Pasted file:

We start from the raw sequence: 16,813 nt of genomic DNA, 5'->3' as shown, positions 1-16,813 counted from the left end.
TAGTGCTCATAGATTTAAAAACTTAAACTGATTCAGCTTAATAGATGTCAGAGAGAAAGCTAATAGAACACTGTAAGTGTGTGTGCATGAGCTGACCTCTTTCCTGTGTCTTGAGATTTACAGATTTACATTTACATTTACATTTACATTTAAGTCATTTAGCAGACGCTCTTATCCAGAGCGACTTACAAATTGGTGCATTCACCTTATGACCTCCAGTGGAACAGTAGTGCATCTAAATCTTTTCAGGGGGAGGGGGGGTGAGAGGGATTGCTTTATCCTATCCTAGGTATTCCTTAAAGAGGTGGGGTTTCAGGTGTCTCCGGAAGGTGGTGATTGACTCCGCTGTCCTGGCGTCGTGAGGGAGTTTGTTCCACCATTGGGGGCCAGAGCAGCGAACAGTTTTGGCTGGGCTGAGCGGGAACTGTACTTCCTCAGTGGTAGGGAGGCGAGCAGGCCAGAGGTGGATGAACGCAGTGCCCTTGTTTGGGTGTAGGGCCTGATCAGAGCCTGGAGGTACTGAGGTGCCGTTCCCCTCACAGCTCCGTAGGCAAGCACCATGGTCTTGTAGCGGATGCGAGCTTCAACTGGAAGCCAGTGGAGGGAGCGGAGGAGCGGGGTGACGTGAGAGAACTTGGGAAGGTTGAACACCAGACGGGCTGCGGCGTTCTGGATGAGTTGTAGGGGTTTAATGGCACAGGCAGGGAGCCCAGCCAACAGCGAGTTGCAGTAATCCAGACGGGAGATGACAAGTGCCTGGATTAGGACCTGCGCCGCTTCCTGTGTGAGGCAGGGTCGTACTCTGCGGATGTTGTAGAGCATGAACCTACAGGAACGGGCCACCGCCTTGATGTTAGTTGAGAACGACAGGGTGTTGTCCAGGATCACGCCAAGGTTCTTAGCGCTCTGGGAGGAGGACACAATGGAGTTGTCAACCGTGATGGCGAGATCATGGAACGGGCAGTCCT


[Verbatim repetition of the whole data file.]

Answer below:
We start from the raw sequence: 16,813 nt of genomic DNA, 5'->3' as shown, positions 1-16,813 counted from the left end.
TAGTGCTCATAGATTTAAAAACTTAAACTGATTCAGCTTAATAGATGTCAGAGAGAAAGCTAATAGAACACTGTAAGTGTGTGTGCATGAGCTGACCTCTTTCCTGTGTCTTGAGATTTACAGATTTACATTTACATTTACATTTACATTTAAGTCATTTAGCAGACGCTCTTATCCAGAGCGACTTACAAATTGGTGCATTCACCTTATGACCTCCAGTGGAACAGTAGTGCATCTAAATCTTTTCAGGGGGAGGGGGGGTGAGAGGGATTGCTTTATCCTATCCTAGGTATTCCTTAAAGAGGTGGGGTTTCAGGTGTCTCCGGAAGGTGGTGATTGACTCCGCTGTCCTGGCGTCGTGAGGGAGTTTGTTCCACCATTGGGGGCCAGAGCAGCGAACAGTTTTGGCTGGGCTGAGCGGGAACTGTACTTCCTCAGTGGTAGGGAGGCGAGCAGGCCAGAGGTGGATGAACGCAGTGCCCTTGTTTGGGTGTAGGGCCTGATCAGAGCCTGGAGGTACTGAGGTGCCGTTCCCCTCACAGCTCCGTAGGCAAGCACCATGGTCTTGTAGCGGATGCGAGCTTCAACTGGAAGCCAGTGGAGGGAGCGGAGGAGCGGGGTGACGTGAGAGAACTTGGGAAGGTTGAACACCAGACGGGCTGCGGCGTTCTGGATGAGTTGTAGGGGTTTAATGGCACAGGCAGGGAGCCCAGCCAACAGCGAGTTGCAGTAATCCAGACGGGAGATGACAAGTGCCTGGATTAGGACCTGCGCCGCTTCCTGTGTGAGGCAGGGTCGTACTCTGCGGATGTTGTAGAGCATGAACCTACAGGAACGGGCCACCGCCTTGATGTTAGTTGAGAACGACAGGGTGTTGTCCAGGATCACGCCAAGGTTCTTAGCGCTCTGGGAGGAGGACACAATGGAGTTGTCAACCGTGATGGCGAGATCATGGAACGGGCAGTCCT